Remember Paul Greenwood? He didn't get as much press as some other hedge fund managers running Ponzi schemes, even though he should have, if only for the fact that he spent a good deal of investor money on a 1,348 teddy bears, valued at $3 million in total, showcased in “collector display cabinetry” at the top of a dramatic spiral staircase in his home and kept track of via a spreadsheet that noted specifics like “full-dressed in sailor suit, lavender-tipped mohair coat [and] felt spats. Anyway, he admitted today that he financed this passion via a "sort of" Ponzi scheme.
[Greenwood] said today he entered into the conspiracy with partner Walsh and that the two claimed to investors they had an "index arbitrage fund" which promised institutional investors high returns. Greenwood said he and Walsh took out funds for their own personal use, which a federal prosecutor said cost investors between $800 million and $900 million.
"You treated these investments as your own personal bank accounts?" U.S. District Judge Miriam Cedarbaum in Manhattan asked Greenwood today during his plea.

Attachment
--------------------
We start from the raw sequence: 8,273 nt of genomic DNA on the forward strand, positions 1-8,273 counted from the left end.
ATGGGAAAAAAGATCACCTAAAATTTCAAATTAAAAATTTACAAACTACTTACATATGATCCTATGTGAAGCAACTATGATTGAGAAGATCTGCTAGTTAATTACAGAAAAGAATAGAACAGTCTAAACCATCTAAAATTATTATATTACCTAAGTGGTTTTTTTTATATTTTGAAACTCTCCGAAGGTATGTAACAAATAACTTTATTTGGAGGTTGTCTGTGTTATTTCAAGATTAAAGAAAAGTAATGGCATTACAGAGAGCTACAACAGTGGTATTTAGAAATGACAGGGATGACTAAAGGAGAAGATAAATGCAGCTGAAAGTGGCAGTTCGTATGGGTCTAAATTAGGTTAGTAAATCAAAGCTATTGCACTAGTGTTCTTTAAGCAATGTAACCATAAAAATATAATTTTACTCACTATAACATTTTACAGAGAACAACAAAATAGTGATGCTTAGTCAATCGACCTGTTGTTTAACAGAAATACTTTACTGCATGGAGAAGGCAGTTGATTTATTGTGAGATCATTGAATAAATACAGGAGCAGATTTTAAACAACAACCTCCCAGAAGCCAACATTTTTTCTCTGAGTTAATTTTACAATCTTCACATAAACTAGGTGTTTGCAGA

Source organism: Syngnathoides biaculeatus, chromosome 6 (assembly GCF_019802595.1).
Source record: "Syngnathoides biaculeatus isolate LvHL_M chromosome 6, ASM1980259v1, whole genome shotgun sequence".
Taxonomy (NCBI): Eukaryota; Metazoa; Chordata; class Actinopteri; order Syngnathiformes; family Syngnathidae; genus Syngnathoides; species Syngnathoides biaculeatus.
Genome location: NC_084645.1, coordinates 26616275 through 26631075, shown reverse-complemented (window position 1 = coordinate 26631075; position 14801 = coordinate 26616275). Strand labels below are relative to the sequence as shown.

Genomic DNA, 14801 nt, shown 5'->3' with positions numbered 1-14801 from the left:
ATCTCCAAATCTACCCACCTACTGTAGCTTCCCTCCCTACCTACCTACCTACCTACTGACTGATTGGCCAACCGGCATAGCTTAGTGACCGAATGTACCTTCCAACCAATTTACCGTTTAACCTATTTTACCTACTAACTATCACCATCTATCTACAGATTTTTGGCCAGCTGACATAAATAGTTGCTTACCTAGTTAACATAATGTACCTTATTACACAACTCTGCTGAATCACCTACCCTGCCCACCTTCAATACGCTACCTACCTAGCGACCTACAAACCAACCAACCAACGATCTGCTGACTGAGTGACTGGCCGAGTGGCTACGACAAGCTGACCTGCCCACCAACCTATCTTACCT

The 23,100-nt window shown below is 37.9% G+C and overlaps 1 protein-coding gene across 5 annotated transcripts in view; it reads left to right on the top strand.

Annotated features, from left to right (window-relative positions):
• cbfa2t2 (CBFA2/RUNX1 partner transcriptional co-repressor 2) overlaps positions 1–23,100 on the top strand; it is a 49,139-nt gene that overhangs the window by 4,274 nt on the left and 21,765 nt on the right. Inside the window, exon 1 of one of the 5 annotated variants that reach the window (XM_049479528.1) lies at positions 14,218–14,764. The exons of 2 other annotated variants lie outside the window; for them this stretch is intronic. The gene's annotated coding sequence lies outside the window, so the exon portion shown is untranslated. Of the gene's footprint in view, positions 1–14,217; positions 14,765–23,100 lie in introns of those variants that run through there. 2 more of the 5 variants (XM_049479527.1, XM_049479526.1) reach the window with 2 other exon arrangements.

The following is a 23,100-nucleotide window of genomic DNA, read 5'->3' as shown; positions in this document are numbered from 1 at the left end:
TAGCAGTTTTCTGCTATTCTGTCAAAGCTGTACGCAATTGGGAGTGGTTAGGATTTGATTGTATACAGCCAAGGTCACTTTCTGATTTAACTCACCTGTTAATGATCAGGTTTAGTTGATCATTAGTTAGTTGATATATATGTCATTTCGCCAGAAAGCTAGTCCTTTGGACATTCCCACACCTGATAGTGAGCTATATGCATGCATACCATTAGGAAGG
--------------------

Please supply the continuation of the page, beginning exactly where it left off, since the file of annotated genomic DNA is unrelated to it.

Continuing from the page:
"Correct," said Greenwood, who said that the defendants often paid out investors money if they sought a redemption, using funds from other investors.
"So this was a Ponzi scheme?" Cedarbaum asked.
"Sort of," said Greenwood who told the judge that he took out "in excess of $75 million," spending the money on "a house, a horse farm and antiques."
Greenwood told Cedarbaum today that he has surrendered his assets [including the bears] to the government as part of cooperation, saying they would be auctioned off by the U.S.
"Did you have any doubt that what you were doing was a crime?" Cedarbaum asked.
"No," said Greenwood who remains free on bond.